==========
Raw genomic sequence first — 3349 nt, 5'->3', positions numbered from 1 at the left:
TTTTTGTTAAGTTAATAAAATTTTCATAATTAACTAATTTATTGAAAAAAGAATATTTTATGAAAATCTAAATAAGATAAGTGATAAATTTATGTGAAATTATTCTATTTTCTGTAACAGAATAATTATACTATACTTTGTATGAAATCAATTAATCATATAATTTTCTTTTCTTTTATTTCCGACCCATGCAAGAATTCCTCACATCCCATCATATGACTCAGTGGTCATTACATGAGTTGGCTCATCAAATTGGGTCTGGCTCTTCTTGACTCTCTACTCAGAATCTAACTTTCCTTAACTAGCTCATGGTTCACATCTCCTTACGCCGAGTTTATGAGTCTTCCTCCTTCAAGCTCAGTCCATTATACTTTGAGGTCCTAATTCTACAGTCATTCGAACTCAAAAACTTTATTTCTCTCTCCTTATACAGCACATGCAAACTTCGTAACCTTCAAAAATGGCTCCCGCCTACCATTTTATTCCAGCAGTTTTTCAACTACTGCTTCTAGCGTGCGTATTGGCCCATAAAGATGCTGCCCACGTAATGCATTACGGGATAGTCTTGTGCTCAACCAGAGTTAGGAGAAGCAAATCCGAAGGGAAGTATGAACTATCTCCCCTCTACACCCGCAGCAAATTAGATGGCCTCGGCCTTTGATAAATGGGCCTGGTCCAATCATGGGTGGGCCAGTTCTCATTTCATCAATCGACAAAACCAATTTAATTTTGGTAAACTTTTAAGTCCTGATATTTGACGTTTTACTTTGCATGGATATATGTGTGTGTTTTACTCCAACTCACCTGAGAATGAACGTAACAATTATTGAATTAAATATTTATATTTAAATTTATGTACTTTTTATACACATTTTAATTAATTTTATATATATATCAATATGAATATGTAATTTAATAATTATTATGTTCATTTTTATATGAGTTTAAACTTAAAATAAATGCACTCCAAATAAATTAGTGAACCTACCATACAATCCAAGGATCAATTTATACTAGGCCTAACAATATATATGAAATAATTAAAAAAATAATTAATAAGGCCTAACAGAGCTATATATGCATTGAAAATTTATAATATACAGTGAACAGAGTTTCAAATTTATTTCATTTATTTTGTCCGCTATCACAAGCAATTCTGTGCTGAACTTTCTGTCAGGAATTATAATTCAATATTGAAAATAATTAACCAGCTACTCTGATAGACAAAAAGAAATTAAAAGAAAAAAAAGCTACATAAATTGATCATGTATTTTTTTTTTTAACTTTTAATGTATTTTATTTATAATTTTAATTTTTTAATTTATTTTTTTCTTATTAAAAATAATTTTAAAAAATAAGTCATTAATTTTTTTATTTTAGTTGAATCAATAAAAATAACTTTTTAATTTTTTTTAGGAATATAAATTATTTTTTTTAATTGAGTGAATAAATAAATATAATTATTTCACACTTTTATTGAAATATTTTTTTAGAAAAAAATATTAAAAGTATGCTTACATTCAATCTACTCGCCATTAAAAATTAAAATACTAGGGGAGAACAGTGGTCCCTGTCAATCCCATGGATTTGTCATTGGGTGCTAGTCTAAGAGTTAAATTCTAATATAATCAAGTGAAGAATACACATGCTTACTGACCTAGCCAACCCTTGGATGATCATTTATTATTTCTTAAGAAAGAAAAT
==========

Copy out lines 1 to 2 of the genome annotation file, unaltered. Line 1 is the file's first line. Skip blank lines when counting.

Raw genomic sequence first — 3349 nt, 5'->3', positions numbered from 1 at the left:
TTTTTGTTAAGTTAATAAAATTTTCATAATTAACTAATTTATTGAAAAAAGAATATTTTATGAAAATCTAAATAAGATAAGTGATAAATTTATGTGAAATTATTCTATTTTCTGTAACAGAATAATTATACTATACTTTGTATGAAATCAATTAATCATATAATTTTCTTTTCTTTTATTTCCGACCCATGCAAGAATTCCTCACATCCCATCATATGACTCAGTGGTCATTACATGAGTTGGCTCATCAAATTGGGTCTGGCTCTTCTTGACTCTCTACTCAGAATCTAACTTTCCTTAACTAGCTCATGGTTCACATCTCCTTACGCCGAGTTTATGAGTCTTCCTCCTTCAAGCTCAGTCCATTATACTTTGAGGTCCTAATTCTACAGTCATTCGAACTCAAAAACTTTATTTCTCTCTCCTTATACAGCACATGCAAACTTCGTAACCTTCAAAAATGGCTCCCGCCTACCATTTTATTCCAGCAGTTTTTCAACTACTGCTTCTAGCGTGCGTATTGGCCCATAAAGATGCTGCCCACGTAATGCATTACGGGATAGTCTTGTGCTCAACCAGAGTTAGGAGAAGCAAATCCGAAGGGAAGTATGAACTATCTCCCCTCTACACCCGCAGCAAATTAGATGGCCTCGGCCTTTGATAAATGGGCCTGGTCCAATCATGGGTGGGCCAGTTCTCATTTCATCAATCGACAAAACCAATTTAATTTTGGTAAACTTTTAAGTCCTGATATTTGACGTTTTACTTTGCATGGATATATGTGTGTGTTTTACTCCAACTCACCTGAGAATGAACGTAACAATTATTGAATTAAATATTTATATTTAAATTTATGTACTTTTTATACACATTTTAATTAATTTTATATATATATCAATATGAATATGTAATTTAATAATTATTATGTTCATTTTTATATGAGTTTAAACTTAAAATAAATGCACTCCAAATAAATTAGTGAACCTACCATACAATCCAAGGATCAATTTATACTAGGCCTAACAATATATATGAAATAATTAAAAAAATAATTAATAAGGCCTAACAGAGCTATATATGCATTGAAAATTTATAATATACAGTGAACAGAGTTTCAAATTTATTTCATTTATTTTGTCCGCTATCACAAGCAATTCTGTGCTGAACTTTCTGTCAGGAATTATAATTCAATATTGAAAATAATTAACCAGCTACTCTGATAGACAAAAAGAAATTAAAAGAAAAAAAAGCTACATAAATTGATCATGTATTTTTTTTTTTAACTTTTAATGTATTTTATTTATAATTTTAATTTTTTAATTTATTTTTTTCTTATTAAAAATAATTTTAAAAAATAAGTCATTAATTTTTTTATTTTAGTTGAATCAATAAAAATAACTTTTTAATTTTTTTTAGGAATATAAATTATTTTTTTTAATTGAGTGAATAAATAAATATAATTATTTCACACTTTTATTGAAATATTTTTTTAGAAAAAAATATTAAAAGTATGCTTACATTCAATCTACTCGCCATTAAAAATTAAAATACTAGGGGAGAACAGTGGTCCCTGTCAATCCCATGGATTTGTCATTGGGTGCTAGTCTAAGAGTTAAATTCTAATATAATCAAGTGAAGAATACACATGCTTACTGACCTAGCCAACCCTTGGATGATCATTTATTATTTCTTAAGAAAGAAAAT